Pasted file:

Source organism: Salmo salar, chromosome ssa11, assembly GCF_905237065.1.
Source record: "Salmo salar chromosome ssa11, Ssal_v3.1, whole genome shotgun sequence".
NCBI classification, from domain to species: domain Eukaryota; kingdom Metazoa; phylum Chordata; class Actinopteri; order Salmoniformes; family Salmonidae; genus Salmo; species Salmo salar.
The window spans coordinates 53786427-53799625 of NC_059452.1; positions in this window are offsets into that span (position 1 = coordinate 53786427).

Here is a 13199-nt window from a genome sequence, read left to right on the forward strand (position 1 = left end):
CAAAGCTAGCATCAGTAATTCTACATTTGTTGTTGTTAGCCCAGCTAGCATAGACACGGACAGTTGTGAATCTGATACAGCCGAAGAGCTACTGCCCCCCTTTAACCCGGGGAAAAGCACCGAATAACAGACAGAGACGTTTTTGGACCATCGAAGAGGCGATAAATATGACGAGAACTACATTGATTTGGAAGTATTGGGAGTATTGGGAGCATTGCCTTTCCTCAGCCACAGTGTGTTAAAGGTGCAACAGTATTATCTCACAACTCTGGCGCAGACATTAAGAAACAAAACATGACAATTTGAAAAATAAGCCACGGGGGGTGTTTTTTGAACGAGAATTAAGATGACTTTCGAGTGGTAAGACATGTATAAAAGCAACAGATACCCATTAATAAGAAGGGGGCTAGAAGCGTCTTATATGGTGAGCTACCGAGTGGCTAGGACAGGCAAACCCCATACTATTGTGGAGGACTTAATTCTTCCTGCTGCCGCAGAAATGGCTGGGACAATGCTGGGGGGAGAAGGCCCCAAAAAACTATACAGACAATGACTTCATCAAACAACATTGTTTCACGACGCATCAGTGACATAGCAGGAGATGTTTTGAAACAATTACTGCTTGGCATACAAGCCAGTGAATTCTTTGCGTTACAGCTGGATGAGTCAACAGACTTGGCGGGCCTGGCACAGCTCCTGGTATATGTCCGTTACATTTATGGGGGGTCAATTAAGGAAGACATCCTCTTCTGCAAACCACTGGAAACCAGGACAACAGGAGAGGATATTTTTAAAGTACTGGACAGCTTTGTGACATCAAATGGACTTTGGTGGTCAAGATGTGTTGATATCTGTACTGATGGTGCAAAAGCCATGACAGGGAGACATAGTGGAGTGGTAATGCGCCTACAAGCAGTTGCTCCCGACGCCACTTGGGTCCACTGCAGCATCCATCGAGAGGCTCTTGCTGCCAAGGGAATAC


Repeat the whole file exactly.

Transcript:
Source organism: Salmo salar, chromosome ssa11, assembly GCF_905237065.1.
Source record: "Salmo salar chromosome ssa11, Ssal_v3.1, whole genome shotgun sequence".
NCBI classification, from domain to species: domain Eukaryota; kingdom Metazoa; phylum Chordata; class Actinopteri; order Salmoniformes; family Salmonidae; genus Salmo; species Salmo salar.
The window spans coordinates 53786427-53799625 of NC_059452.1; positions in this window are offsets into that span (position 1 = coordinate 53786427).

Here is a 13199-nt window from a genome sequence, read left to right on the forward strand (position 1 = left end):
CAAAGCTAGCATCAGTAATTCTACATTTGTTGTTGTTAGCCCAGCTAGCATAGACACGGACAGTTGTGAATCTGATACAGCCGAAGAGCTACTGCCCCCCTTTAACCCGGGGAAAAGCACCGAATAACAGACAGAGACGTTTTTGGACCATCGAAGAGGCGATAAATATGACGAGAACTACATTGATTTGGAAGTATTGGGAGTATTGGGAGCATTGCCTTTCCTCAGCCACAGTGTGTTAAAGGTGCAACAGTATTATCTCACAACTCTGGCGCAGACATTAAGAAACAAAACATGACAATTTGAAAAATAAGCCACGGGGGGTGTTTTTTGAACGAGAATTAAGATGACTTTCGAGTGGTAAGACATGTATAAAAGCAACAGATACCCATTAATAAGAAGGGGGCTAGAAGCGTCTTATATGGTGAGCTACCGAGTGGCTAGGACAGGCAAACCCCATACTATTGTGGAGGACTTAATTCTTCCTGCTGCCGCAGAAATGGCTGGGACAATGCTGGGGGGAGAAGGCCCCAAAAAACTATACAGACAATGACTTCATCAAACAACATTGTTTCACGACGCATCAGTGACATAGCAGGAGATGTTTTGAAACAATTACTGCTTGGCATACAAGCCAGTGAATTCTTTGCGTTACAGCTGGATGAGTCAACAGACTTGGCGGGCCTGGCACAGCTCCTGGTATATGTCCGTTACATTTATGGGGGGTCAATTAAGGAAGACATCCTCTTCTGCAAACCACTGGAAACCAGGACAACAGGAGAGGATATTTTTAAAGTACTGGACAGCTTTGTGACATCAAATGGACTTTGGTGGTCAAGATGTGTTGATATCTGTACTGATGGTGCAAAAGCCATGACAGGGAGACATAGTGGAGTGGTAATGCGCCTACAAGCAGTTGCTCCCGACGCCACTTGGGTCCACTGCAGCATCCATCGAGAGGCTCTTGCTGCCAAGGGAATAC